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Traveling with Electronics: The Viking Guitar Horde

Well here is one thing that I thought I would never say while standing in front of seven guitar players: "Would you gentlemen please turn up" (wait........did I just say that out loud?)


For the past two years I have been invited to teach Conduction to students from  the University of Agder over a three day workshop period and then perform a concert with them at the PUNKT FESTIVAL in Kristiansand Norway. This year I got the entire freshman class.....all thirty-eight of them. When I got the instrumentation list for the ensemble I thought "man, you couldn't make this shit up" (Voice - 11, Electric Guitar - 7, Drumset - 4, Electric Bass - 4, Organ - 2, Piano - 2, Violin - 1, Cello - 2, Acoustic Bass - 1, Clarinet - 1, Trumpet - 1, trombone - 2). This was going to be a challenge.


Conduction is a vocabulary of signs and gestures transmitted by a conductor to an orchestra providing instantaneous possibilities for altering or initiating harmony, melody, rhythm, articulation, phrasing, or form. Conduction was originated by Butch Morris.

So, here I am with this insane ensemble, made up of 38 freshman on the second day of their second week at the University. They barely know each other, have never played together as an ensemble and most of them have little or no experience as improvisers. They are thrown in a room for three days with this crazy american who is asking them to: 1-watch me every second, 2-listen to everything, 3-don't think, 4-play from your heart, 5-be in the moment, 6-let the music come through you, 7-have fun.....Oh.....and you're going to play a concert at a major international music festival on Friday.....Everybody ready to go for a little ride?

The first day of a Conduction Workshop is about "Information Overload & Fear/Trust". You are giving them way more information than they can possibly absorb and introducing concepts that most of them have never encountered before (check out last months blog "GOING ANCIENT SCHOOL"). The energy coming from the ensemble is total fear as they each are dealing with their own (self imposed) limitations, while you are showing them the "Door of Possibility" that is now just slightly ajar and are asking them to trust you, as you begin to lead them through it.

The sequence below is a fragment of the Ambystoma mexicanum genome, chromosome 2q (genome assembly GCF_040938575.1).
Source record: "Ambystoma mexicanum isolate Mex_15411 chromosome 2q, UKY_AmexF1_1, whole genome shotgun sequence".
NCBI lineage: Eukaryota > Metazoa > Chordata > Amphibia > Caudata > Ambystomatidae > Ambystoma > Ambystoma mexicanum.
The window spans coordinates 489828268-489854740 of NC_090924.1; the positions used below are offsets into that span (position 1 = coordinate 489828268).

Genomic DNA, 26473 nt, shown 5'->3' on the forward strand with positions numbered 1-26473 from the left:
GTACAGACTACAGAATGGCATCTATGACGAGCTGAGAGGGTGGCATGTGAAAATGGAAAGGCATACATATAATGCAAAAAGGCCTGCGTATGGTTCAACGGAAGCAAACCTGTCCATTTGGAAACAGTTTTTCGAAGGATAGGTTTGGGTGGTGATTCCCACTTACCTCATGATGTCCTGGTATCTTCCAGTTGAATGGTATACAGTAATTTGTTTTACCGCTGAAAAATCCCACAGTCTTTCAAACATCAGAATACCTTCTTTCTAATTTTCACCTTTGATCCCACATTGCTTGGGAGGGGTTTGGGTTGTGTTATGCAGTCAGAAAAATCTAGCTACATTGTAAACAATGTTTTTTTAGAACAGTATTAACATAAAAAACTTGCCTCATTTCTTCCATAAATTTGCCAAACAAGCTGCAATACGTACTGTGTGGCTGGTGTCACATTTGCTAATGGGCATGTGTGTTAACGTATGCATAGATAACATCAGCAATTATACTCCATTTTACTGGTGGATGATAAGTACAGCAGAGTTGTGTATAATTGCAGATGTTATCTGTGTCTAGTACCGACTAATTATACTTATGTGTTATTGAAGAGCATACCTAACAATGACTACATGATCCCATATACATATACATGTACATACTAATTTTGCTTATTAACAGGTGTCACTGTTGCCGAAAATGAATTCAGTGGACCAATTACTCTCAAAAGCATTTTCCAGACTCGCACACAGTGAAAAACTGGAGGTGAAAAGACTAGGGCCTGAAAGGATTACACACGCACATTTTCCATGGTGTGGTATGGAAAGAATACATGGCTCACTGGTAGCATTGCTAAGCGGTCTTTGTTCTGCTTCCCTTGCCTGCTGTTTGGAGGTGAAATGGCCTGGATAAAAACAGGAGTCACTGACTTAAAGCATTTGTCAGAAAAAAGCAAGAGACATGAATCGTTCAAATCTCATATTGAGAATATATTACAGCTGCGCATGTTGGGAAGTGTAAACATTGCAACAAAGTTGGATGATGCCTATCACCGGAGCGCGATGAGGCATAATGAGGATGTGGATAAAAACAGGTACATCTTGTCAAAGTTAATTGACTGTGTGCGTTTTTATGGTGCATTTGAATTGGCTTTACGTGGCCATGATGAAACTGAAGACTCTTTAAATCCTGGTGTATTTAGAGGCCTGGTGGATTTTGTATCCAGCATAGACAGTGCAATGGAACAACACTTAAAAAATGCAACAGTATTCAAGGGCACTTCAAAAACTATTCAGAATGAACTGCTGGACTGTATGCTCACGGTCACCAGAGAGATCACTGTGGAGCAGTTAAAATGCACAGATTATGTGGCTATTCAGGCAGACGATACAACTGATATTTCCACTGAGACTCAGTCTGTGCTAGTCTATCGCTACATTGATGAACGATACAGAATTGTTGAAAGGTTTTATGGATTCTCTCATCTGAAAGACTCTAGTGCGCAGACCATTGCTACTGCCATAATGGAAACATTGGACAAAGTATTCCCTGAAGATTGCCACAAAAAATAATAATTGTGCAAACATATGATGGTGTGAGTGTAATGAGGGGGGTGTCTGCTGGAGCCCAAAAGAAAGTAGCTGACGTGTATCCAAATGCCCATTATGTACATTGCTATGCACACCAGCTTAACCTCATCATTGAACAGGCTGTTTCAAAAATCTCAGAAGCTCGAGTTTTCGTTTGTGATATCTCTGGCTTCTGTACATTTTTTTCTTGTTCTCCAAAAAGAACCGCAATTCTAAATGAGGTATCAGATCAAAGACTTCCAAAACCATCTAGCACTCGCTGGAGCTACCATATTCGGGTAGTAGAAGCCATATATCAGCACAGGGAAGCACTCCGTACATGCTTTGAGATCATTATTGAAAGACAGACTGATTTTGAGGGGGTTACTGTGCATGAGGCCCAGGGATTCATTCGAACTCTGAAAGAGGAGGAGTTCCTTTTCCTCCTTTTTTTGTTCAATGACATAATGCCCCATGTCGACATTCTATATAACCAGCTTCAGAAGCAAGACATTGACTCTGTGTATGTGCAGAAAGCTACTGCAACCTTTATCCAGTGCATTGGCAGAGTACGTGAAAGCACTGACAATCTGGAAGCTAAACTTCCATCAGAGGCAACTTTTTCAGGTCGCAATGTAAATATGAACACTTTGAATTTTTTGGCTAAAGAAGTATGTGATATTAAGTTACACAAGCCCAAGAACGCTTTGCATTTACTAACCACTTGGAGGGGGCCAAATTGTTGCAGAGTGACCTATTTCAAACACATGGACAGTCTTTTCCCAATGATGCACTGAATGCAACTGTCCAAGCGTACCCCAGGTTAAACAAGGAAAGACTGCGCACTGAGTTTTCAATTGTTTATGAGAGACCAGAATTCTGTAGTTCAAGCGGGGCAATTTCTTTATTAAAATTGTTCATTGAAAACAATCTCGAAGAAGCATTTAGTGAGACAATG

The second day can be summed up in one word "Excitement" As the musicians begin to experience the act of creating sophisticated ensemble music from nothing, completely in the moment, the door of possibility opens wide enough for the entire ensemble to step through together.....Pure Wonder.

On the third day there is usually going to be a little dip in the otherwise ascending experience and sometimes you just got to smack em up side the head. People start to think that they've got it all figured out and there is often a lack of focus or rather a kind of "Focus Fatigue". Playing music using the Conduction vocabulary is at the same time an experience of incredible focus and unbelievable freedom. Most of the students have never experienced such focus and freedom before, let alone together. Day three can be tricky for the conductor. (Leading a large ensemble is like frying a small spoil it with too much poking)


The stratigy for success was in the physical sculpture of the ensemble and I chose to keep them in groups and mirrored sub-groups:

1- Four drum & bass duos at the four corners of the ensemble would allow more sonic and interactive space between these four sub-groups and provide individual rhythm sections for other sub-divisions of the ensemble. This was the foundational element.

2- Mirrored piano & organ duos as well as wind & string quartets on either side of the ensemble.

3- The voice choir accross the center back (raised).

4- The electric guitar choir (the viking guitar horde), center in front of the voice choir.

I knew that the drum & bass duos would work on multiple levels but the big and wonderful surprise was the electric guitar choir. I had encouraged them to bring their effects pedals and be prepared to generate feedback at acoustic volumes. Since we already had so many monophonic instruments I asked the guitars to focus more on the rich sound sculpture vocabulary that one can access through the use of vibrating metal strings through filters, delays and speakers. They were all very open to the idea and the results where a revelation for us all! I hope they will keep their guitar choir going through the rest of the school year as there is a wealth of music to be discoverd in that grouping and we just tapped the surface during our four days together.

So, how did they do, you might be asking yourselves. On Friday 9/2/11 we performed a 50 minute Conduction (completely in the moment), to a full house and recieved a standing ovation. The word of mouth during the rest of the festival was all quite consistent in it's positive excitement about the event with the Student Ensemble.....turned out to be quite an interesting ride for all of us.

safe travels.....dino